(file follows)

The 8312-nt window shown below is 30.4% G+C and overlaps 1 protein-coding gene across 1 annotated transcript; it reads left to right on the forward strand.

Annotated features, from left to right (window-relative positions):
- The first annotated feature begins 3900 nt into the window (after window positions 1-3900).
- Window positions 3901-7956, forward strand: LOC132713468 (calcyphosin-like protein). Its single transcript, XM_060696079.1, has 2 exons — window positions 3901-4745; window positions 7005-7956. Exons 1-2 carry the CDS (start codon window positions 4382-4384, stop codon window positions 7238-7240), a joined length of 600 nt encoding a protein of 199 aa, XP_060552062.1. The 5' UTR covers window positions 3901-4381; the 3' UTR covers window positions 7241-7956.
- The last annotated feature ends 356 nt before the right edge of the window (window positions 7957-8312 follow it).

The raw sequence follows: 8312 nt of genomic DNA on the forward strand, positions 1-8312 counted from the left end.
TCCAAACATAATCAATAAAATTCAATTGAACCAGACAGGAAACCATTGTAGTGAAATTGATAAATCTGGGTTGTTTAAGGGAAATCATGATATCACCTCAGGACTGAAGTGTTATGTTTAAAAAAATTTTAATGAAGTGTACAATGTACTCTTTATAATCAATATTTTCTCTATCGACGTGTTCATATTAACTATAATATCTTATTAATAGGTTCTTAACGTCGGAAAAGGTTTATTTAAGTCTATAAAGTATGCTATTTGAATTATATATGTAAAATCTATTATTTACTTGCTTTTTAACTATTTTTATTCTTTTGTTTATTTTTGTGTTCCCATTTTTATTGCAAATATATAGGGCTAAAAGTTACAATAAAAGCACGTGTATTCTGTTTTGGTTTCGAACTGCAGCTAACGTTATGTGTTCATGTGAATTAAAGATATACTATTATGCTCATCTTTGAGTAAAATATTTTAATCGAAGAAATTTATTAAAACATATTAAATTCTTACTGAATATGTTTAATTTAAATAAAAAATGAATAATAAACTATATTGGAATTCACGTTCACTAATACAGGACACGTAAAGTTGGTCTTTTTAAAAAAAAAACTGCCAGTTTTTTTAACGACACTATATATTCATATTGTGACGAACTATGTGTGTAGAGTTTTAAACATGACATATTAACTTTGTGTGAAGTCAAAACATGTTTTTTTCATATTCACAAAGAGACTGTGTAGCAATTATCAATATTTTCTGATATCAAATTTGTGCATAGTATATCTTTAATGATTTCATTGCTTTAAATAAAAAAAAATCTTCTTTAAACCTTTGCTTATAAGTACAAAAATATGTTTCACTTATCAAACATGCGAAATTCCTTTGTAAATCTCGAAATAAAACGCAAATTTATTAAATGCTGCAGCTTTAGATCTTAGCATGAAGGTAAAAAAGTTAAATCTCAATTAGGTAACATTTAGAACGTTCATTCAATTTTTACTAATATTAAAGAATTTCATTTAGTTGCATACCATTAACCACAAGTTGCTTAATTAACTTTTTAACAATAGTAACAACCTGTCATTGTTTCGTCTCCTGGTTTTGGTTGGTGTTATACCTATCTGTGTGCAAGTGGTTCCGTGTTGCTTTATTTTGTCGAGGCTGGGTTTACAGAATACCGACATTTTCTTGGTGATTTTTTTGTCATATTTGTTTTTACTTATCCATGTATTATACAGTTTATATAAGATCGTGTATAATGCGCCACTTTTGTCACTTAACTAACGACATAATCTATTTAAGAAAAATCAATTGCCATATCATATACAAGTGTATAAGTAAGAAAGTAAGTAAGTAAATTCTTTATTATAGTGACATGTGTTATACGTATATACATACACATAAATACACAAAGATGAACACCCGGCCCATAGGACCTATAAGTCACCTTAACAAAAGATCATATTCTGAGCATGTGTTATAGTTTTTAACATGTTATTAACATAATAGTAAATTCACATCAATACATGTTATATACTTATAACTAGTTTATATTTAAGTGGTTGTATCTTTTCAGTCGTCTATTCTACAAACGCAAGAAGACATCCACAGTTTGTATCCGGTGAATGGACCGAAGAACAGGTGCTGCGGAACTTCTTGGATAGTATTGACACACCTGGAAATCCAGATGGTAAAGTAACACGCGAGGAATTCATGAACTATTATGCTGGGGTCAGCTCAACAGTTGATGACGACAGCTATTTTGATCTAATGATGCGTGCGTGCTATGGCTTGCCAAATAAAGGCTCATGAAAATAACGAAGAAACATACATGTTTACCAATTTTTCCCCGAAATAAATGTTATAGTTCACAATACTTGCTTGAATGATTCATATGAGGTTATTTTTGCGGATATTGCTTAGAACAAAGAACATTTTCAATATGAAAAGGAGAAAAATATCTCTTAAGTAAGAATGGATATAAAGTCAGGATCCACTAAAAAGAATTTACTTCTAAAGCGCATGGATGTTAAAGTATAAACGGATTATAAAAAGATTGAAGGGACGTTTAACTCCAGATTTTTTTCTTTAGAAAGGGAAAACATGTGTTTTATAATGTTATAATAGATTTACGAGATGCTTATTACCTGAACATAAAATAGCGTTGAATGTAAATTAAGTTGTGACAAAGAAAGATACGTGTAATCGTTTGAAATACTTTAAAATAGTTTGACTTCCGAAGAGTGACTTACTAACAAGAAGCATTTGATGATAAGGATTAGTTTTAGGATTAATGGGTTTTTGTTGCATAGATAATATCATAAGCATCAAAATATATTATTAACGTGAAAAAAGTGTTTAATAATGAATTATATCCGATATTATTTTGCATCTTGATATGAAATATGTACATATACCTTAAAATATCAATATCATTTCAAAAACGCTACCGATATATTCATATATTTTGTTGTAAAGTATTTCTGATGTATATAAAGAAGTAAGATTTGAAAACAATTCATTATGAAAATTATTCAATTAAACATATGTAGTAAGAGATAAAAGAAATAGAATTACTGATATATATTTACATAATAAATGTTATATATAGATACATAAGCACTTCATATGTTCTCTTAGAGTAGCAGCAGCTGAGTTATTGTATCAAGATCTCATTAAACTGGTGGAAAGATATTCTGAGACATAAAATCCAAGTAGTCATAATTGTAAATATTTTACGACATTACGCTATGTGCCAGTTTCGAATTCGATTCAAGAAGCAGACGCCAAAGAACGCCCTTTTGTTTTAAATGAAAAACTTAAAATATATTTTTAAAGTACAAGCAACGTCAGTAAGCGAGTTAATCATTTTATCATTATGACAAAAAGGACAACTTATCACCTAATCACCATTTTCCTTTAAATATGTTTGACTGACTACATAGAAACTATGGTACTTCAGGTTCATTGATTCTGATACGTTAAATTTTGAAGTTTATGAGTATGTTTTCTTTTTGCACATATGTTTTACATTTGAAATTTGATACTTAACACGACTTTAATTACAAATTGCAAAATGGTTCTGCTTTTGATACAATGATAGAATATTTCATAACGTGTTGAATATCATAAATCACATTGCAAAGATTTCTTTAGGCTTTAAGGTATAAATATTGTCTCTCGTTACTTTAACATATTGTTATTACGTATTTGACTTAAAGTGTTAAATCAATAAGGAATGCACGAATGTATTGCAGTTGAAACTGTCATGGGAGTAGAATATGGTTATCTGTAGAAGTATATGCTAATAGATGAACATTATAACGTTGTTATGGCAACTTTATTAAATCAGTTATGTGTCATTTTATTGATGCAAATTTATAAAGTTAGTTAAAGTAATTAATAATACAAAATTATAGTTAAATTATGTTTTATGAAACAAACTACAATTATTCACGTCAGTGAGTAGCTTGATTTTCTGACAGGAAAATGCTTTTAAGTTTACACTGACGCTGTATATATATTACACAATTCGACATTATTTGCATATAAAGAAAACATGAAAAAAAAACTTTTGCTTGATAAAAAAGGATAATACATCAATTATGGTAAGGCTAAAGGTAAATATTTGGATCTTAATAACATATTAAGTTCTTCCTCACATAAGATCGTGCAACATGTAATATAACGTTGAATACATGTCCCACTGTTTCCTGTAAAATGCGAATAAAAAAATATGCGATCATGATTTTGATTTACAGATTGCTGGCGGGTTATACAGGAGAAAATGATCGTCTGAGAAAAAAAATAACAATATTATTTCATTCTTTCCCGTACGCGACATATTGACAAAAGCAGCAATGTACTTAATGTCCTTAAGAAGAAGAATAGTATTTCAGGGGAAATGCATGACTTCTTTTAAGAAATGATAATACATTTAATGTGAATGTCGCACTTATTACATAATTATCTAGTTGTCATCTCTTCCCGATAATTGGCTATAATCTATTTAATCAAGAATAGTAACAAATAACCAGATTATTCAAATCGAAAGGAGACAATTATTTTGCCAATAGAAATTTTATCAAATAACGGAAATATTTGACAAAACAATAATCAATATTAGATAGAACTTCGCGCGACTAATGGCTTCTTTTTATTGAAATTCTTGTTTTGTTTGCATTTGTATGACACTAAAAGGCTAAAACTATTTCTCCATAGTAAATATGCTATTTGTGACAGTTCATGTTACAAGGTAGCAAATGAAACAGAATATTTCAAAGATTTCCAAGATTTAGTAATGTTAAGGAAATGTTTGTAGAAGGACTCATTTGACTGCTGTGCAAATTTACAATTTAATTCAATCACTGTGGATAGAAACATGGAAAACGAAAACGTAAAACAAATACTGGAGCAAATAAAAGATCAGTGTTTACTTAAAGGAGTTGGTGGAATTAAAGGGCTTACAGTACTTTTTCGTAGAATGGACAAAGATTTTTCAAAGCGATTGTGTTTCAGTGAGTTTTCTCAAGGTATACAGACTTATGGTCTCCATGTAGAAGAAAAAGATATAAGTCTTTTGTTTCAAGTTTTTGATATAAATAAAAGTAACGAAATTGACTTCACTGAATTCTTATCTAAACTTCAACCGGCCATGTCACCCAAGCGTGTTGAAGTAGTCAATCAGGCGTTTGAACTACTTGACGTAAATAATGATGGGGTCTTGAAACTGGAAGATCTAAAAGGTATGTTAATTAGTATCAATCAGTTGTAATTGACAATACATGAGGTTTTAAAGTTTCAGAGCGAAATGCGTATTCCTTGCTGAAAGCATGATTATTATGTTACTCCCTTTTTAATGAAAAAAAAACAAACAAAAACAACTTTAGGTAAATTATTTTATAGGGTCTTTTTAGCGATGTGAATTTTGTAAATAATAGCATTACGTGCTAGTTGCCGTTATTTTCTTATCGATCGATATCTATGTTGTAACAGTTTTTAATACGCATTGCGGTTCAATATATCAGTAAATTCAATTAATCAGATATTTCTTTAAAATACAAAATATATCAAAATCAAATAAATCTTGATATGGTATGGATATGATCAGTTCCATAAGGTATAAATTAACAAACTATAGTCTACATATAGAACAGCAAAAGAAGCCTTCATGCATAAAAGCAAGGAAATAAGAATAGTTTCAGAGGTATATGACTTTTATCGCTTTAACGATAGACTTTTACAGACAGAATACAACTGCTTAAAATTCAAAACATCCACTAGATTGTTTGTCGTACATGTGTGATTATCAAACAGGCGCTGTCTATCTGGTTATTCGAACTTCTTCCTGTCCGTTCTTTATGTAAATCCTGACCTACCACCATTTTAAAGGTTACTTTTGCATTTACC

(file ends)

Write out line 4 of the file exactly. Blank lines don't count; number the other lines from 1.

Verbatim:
- Window positions 3901-7956, forward strand: LOC132713468 (calcyphosin-like protein). Its single transcript, XM_060696079.1, has 2 exons — window positions 3901-4745; window positions 7005-7956. Exons 1-2 carry the CDS (start codon window positions 4382-4384, stop codon window positions 7238-7240), a joined length of 600 nt encoding a protein of 199 aa, XP_060552062.1. The 5' UTR covers window positions 3901-4381; the 3' UTR covers window positions 7241-7956.